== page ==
• Monitoring your blood sugar level at the frequency prescribed by your doctor. Keeping your blood sugar in control is the key to treating diabetes. It won't just help you feel better, but will also prevent or delay the onset of diabetes complications. When monitoring blood glucose, you should log the result, time, and date of each check. This log is vital because it tells you how certain foods, medications, and exercise are affecting you. Regular monitoring gives your doctor a clear day-to-day picture of your sugar levels, and is a critical tool in evaluating and adjusting your treatment plan.
  • Taking your diabetes medication as prescribed. Diabetes medication can be vital to keeping your glucose levels in check, and helping to prevent complications. Medication can be very effective in helping your body to produce more insulin, or making your body more sensitive to the insulin it produces. But diabetes is a complex disease, and treatment plans often need adjustments. Taking your medication as prescribed helps your doctor understand if the medicine is working correctly, and, if not, to make the correct adjustments.
  • Exercising at least four times per week and either maintaining a healthy weight or losing weight. According to many studies, people with diabetes feel better and live longer if they exercise regularly. As a result, exercise and weight control are essential to any treatment plan. Exercise increases muscle mass and reduces fat. That helps the body to use insulin efficiently, and makes blood sugar levels easier to control. Exercise also strengthens the heart and lungs, and helps reduce the risk of clotting, heart attack and stroke. And it improves circulation, stimulating blood flow in the legs and feet to help prevent complications.
  • Getting your annual eye exam. People with diabetes have a relatively high risk of developing eye problems that can lead to blindness. For example, according to the ADA, diabetics are 40% more likely to suffer from glaucoma than people without diabetes, and are 60% more likely to develop cataracts. Often, symptoms don't become obvious until it is too late for treatment. The only way to catch these diseases early is to have your eyes examined regularly. The sooner eye problems are diagnosed, the more likely treatments will be successful.
  • Discussing diabetes foot care during your doctor's visit. People with diabetes are at risk for several different foot problems that can lead to serious complications, even amputation. Neuropathy, or nerve damage, can reduce your ability to feel pain. This means you may not feel a foot injury, which can lead to infection. Calluses also build up faster on the feet of diabetics. If not cared for, they can turn into open sores, which are easily infected. Diabetes can decrease your body's ability to fight off foot infections. So caring for your feet on a regular basis is essential.
  • Getting your blood pressure and cholesterol level checked during your doctor's visit. Diabetics are more susceptible to heart attack and stroke, and at an earlier age, than someone without diabetes. High blood pressure and high cholesterol increase the risk even further. In addition to heart problems, high blood pressure can also increase the risk of kidney and eye problems. That's why it's essential that your doctor monitor your cholesterol and blood pressure as part of your diabetes treatment plan.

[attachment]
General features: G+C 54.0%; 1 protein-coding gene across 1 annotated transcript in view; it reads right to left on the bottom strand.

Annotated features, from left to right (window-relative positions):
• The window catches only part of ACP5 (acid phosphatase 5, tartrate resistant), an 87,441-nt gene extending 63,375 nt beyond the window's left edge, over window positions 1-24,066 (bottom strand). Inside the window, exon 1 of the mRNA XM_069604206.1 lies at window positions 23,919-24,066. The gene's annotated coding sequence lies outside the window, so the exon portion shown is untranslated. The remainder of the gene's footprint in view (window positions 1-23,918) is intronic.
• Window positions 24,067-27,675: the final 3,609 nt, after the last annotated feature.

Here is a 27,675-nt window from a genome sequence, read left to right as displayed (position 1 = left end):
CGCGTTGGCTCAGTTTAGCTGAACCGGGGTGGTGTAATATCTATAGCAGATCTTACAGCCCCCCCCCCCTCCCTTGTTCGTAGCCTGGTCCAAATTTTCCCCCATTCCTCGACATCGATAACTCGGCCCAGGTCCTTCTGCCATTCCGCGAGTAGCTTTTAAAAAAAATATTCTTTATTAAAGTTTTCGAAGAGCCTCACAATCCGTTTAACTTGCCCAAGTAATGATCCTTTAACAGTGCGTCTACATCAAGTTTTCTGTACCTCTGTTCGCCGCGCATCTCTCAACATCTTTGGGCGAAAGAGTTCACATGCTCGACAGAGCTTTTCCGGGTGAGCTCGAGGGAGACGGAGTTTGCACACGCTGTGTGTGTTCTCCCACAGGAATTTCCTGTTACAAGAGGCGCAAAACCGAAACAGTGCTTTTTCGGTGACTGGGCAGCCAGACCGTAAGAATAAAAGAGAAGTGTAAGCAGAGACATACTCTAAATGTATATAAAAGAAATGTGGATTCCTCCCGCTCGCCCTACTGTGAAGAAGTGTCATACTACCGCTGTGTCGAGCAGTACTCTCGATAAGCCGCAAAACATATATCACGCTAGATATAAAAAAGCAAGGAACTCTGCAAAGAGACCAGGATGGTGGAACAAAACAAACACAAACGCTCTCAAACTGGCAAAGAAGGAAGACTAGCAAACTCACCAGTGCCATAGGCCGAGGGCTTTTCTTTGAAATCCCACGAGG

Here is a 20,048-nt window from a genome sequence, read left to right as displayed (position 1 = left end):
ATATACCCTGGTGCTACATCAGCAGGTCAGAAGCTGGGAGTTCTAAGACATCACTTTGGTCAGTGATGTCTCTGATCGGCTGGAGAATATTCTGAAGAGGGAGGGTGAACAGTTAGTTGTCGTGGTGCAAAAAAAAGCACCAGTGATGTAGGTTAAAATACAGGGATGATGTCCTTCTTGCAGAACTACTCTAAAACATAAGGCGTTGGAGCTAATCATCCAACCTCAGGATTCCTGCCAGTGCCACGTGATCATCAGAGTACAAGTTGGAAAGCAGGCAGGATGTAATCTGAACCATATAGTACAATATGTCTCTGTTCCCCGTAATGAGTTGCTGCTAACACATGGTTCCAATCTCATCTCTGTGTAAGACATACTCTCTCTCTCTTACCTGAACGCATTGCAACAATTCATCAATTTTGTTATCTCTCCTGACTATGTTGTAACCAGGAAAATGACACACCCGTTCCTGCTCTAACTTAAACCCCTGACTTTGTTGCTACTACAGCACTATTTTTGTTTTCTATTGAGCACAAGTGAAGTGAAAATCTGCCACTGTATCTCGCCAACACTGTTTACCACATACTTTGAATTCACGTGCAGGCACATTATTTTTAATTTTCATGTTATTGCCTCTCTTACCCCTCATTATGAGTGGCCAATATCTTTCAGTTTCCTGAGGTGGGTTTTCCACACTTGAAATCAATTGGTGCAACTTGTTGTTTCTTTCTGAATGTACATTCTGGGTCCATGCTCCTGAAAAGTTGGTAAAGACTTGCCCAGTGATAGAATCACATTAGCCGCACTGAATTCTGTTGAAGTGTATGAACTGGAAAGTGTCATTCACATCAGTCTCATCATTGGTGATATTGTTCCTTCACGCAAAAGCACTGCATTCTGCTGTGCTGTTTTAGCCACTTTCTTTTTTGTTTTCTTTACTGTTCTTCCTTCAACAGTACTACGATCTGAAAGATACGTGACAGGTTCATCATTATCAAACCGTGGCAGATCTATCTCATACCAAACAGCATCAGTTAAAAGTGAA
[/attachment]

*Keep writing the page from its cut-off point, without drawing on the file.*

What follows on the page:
• Getting your Hemoglobin A1C checked, and monitoring this level over time. Your Hemoglobin A1C level is the best way to know how well you are controlling your diabetes over time; it presents a good overall picture of the effectiveness of your treatment plan. Chronically high levels mean you are more vulnerable to diabetes-related health complications. But for every 1% decrease in Hemoglobin A1C level, you reduce your risk of complications significantly. So it's critical to lower your Hemoglobin A1C and keep it under control, through diet, exercise and proper use of your medications.

How are doctors participating in the program?

Doctors can participate in the program after becoming certified under the Diabetes Physician Recognition Program (DPRP). This is a joint effort of the American Diabetes Association and the National Committee for Quality Assurance, the nation’s leading health care quality organization. By participating in the Diabetes Care Link, doctors will also earn rewards for qualifying for either the one-year certification or three year DPRP recognition. This way, the incentives among all participants in the health care system - payers, consumers and providers of care - will be aligned with objective measures of quality care.

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What's in the Diabetes CareGuide

The Diabetes CareGuide provides you with helpful and important information about diabetes so that you can take charge of your health. The CareGuide is divided into several sections, each of which provide answers to specific questions about diabetes and how it is treated.

Use the CareGuide to learn about:

  • General diabetes information
  • Treatment options
  • The kind of doctor you need, and how to find him or her
  • Your doctor visit, and how to get the most out of it
  • Things you can do to manage your health

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What is CareJournal?

The CareJournal is the place to learn how to meet your personal goals and track your progress. The CareJournal is divided into three main sections:

  • CareProfile: This is where you can enter test results, your medication list, medication allergies and other baseline information
  • CareGoals: In this section you can set your goals and learn what ActionSteps to take to meet them
  • CareLog: The CareLog is where you can review your progress to date